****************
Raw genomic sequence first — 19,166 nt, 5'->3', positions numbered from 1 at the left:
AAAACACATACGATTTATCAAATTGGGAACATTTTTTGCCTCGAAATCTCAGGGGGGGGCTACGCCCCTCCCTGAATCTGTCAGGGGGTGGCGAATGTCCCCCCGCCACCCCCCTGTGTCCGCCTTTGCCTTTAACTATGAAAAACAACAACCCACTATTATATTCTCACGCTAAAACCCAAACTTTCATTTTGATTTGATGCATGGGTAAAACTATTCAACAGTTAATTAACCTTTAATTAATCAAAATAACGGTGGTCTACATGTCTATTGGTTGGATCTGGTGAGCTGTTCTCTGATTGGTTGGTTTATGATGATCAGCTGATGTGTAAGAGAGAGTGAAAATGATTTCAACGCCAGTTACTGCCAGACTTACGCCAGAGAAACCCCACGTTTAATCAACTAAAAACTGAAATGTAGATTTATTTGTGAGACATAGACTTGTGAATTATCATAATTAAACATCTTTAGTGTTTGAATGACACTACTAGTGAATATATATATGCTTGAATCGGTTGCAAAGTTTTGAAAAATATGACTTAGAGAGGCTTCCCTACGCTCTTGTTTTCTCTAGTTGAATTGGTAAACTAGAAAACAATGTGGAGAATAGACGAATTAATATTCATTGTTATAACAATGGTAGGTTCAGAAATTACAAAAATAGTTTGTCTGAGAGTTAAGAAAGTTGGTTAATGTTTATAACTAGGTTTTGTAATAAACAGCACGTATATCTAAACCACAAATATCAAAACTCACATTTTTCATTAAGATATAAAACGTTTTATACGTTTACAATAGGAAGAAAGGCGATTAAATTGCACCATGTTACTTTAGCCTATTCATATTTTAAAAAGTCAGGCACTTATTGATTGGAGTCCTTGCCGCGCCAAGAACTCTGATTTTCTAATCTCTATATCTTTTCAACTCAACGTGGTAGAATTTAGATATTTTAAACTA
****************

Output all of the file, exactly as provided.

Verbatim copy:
Raw genomic sequence first — 19,166 nt, 5'->3', positions numbered from 1 at the left:
AAAACACATACGATTTATCAAATTGGGAACATTTTTTGCCTCGAAATCTCAGGGGGGGGCTACGCCCCTCCCTGAATCTGTCAGGGGGTGGCGAATGTCCCCCCGCCACCCCCCTGTGTCCGCCTTTGCCTTTAACTATGAAAAACAACAACCCACTATTATATTCTCACGCTAAAACCCAAACTTTCATTTTGATTTGATGCATGGGTAAAACTATTCAACAGTTAATTAACCTTTAATTAATCAAAATAACGGTGGTCTACATGTCTATTGGTTGGATCTGGTGAGCTGTTCTCTGATTGGTTGGTTTATGATGATCAGCTGATGTGTAAGAGAGAGTGAAAATGATTTCAACGCCAGTTACTGCCAGACTTACGCCAGAGAAACCCCACGTTTAATCAACTAAAAACTGAAATGTAGATTTATTTGTGAGACATAGACTTGTGAATTATCATAATTAAACATCTTTAGTGTTTGAATGACACTACTAGTGAATATATATATGCTTGAATCGGTTGCAAAGTTTTGAAAAATATGACTTAGAGAGGCTTCCCTACGCTCTTGTTTTCTCTAGTTGAATTGGTAAACTAGAAAACAATGTGGAGAATAGACGAATTAATATTCATTGTTATAACAATGGTAGGTTCAGAAATTACAAAAATAGTTTGTCTGAGAGTTAAGAAAGTTGGTTAATGTTTATAACTAGGTTTTGTAATAAACAGCACGTATATCTAAACCACAAATATCAAAACTCACATTTTTCATTAAGATATAAAACGTTTTATACGTTTACAATAGGAAGAAAGGCGATTAAATTGCACCATGTTACTTTAGCCTATTCATATTTTAAAAAGTCAGGCACTTATTGATTGGAGTCCTTGCCGCGCCAAGAACTCTGATTTTCTAATCTCTATATCTTTTCAACTCAACGTGGTAGAATTTAGATATTTTAAACTA